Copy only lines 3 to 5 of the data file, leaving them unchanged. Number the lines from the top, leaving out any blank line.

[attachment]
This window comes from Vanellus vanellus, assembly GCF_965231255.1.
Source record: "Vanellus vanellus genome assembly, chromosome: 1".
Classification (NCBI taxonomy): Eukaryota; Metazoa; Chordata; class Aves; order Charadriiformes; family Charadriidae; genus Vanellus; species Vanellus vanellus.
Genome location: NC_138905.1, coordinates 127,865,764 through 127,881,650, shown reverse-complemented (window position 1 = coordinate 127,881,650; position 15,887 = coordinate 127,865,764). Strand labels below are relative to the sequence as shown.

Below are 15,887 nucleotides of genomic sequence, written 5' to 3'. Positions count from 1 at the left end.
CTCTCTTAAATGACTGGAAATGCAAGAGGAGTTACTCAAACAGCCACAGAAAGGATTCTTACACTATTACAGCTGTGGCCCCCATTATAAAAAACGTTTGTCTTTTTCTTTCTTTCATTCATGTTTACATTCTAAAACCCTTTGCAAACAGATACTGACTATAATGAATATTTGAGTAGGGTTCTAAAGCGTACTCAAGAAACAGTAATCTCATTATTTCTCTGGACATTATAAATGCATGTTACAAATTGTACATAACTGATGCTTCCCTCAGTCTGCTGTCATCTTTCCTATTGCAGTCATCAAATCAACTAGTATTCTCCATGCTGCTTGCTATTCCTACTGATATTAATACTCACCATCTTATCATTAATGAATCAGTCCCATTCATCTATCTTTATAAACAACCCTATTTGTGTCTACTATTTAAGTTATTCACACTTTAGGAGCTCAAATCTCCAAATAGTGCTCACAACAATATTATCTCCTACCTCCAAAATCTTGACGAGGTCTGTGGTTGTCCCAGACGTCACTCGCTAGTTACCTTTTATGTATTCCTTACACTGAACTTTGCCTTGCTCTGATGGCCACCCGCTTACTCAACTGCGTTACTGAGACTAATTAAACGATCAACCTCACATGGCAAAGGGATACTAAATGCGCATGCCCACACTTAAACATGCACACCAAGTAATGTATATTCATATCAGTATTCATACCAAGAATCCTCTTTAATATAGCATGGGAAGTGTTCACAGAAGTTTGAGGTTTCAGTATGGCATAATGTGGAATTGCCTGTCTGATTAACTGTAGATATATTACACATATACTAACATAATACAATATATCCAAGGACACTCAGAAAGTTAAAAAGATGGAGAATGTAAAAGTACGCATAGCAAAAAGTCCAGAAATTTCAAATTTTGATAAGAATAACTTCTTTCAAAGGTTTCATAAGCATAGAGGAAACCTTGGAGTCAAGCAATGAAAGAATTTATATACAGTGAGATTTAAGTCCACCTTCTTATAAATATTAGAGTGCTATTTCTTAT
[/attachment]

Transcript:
Classification (NCBI taxonomy): Eukaryota; Metazoa; Chordata; class Aves; order Charadriiformes; family Charadriidae; genus Vanellus; species Vanellus vanellus.
Genome location: NC_138905.1, coordinates 127,865,764 through 127,881,650, shown reverse-complemented (window position 1 = coordinate 127,881,650; position 15,887 = coordinate 127,865,764). Strand labels below are relative to the sequence as shown.

Below are 15,887 nucleotides of genomic sequence, written 5' to 3'. Positions count from 1 at the left end.